Let’s Begin with an Ending
In January of this year, I was asked to write my “future story,” i.e. where I see myself in five or ten years,and this is what I wrote:
Five or ten years from now I want to be more of Kyndall, as God intended, and less of anything else, and I think that would look something like this:
I hope to have unleashed new creativity.
I hope to be a person of prayer, to have settled into a rhythm that aids my consciousness in doing all work with God and to God.
I hope to have a deeper appreciation for art, music, beauty, nature, and language.
I hope to have loved at least one person or family who is markedly different from me to such extent that the repercussions on my way of life are irrevocable.
I hope to have eaten lots of fruits and vegetables, and to have grown some of them myself.
I hope to have read a lot of books—mostly novels, but also poetry, theology, philosophy, and other genres.
I hope to have become a writer—published or not—to have plenty more works than a pile of sermon manuscripts.
I hope to have been a loving and faithful wife who has supported my husband in finding his best self and forgiven him when he’s been at his worst.
I hope to have and to keep a handful of serious friends.
I hope to have found subtle and small ways to live counter to the culture of scurry, the culture of wealth, the culture of arrogance, and the culture of individualism.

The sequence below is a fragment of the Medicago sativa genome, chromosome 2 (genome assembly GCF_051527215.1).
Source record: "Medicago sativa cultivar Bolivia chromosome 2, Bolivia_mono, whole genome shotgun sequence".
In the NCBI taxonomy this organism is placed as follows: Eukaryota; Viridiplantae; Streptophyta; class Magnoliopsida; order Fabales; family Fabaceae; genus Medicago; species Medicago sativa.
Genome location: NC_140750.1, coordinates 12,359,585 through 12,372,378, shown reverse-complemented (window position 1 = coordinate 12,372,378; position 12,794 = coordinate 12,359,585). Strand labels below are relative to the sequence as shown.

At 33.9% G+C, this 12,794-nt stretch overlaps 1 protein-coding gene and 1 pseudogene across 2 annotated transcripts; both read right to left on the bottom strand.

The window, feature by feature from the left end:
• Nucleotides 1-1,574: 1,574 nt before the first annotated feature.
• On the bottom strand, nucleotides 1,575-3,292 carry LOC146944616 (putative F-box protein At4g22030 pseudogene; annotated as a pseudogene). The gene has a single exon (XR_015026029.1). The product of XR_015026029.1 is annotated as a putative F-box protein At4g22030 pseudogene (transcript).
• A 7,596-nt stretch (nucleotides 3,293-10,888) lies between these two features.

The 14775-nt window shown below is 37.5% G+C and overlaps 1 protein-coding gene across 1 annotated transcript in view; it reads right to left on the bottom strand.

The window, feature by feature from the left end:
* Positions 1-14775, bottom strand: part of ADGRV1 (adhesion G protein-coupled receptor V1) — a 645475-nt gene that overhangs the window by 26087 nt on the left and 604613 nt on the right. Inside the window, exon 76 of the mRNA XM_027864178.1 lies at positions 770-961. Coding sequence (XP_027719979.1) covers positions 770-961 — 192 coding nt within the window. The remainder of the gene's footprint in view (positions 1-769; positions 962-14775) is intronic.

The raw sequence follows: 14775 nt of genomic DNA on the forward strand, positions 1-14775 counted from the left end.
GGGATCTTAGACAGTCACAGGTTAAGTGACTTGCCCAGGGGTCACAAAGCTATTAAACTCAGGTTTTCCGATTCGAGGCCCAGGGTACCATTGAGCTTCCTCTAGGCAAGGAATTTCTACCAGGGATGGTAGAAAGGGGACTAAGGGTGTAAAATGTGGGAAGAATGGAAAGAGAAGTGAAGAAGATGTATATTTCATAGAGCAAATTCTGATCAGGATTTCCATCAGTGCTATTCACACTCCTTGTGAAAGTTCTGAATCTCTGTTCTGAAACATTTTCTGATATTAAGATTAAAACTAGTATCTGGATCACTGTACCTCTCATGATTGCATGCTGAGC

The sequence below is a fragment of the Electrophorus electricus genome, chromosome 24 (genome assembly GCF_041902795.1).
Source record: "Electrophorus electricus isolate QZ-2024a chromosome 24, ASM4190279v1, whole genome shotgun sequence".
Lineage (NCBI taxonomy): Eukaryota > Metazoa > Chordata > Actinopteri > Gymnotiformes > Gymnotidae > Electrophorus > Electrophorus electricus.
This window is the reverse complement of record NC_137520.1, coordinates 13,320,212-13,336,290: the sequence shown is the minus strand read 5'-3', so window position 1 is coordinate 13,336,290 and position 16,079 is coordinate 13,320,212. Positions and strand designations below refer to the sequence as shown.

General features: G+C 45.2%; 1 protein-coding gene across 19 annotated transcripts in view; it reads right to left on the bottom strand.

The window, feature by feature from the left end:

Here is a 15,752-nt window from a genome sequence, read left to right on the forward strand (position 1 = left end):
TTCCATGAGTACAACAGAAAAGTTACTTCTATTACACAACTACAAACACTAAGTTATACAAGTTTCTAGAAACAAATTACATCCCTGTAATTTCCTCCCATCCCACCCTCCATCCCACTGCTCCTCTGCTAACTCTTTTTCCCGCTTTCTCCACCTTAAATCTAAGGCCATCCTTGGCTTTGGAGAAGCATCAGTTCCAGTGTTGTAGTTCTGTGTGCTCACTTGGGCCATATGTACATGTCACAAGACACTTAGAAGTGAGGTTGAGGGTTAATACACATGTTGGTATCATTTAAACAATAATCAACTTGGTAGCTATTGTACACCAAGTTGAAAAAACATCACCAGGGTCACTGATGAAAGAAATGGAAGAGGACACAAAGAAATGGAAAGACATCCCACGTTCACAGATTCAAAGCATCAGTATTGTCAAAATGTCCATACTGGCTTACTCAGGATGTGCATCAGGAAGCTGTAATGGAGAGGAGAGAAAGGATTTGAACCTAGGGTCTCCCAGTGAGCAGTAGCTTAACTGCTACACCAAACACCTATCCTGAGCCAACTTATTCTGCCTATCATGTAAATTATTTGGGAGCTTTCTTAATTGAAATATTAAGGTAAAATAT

I hope that if there was one thing those I have ministered to could say about me, it would that I listened to them, and if there was one thing my church could say about me, it would that I relentlessly guarded the value of each person, and if there were two things they could say about my preaching, it would be that I helped bring Scripture to life in their imaginations and bring God to focus in their line of vision, and if there was one thing they could say about our church, it would be that it helps them hold tight to hope, and if there was one thing they could say about our worship, they would say that it occasions subtle collisions with the divine.
I would hope that my character might match that of my church, which tries to be slow, gentle, thoughtful, peaceful, and attentive to children.
I hope I will have grown more honest and more brave, with a courage markedly of my own flavor and not of the style people expect.
I hope to have resisted any “sophisticated thought” that would lure me away from the simple goodness of random acts of kindness and spontaneous generosity.
I hope to have approached spirituality holistically, paying attention to both body and spirit, and weighing choices in terms of what is best for the planet and its people.
In five or ten years, I would hope that my roots would have begun to sink down deep, and that I would know this one place and its people, that I would still be content with modest ambitions yet wildly willing for God-sized adventures.
To the blossoming of me,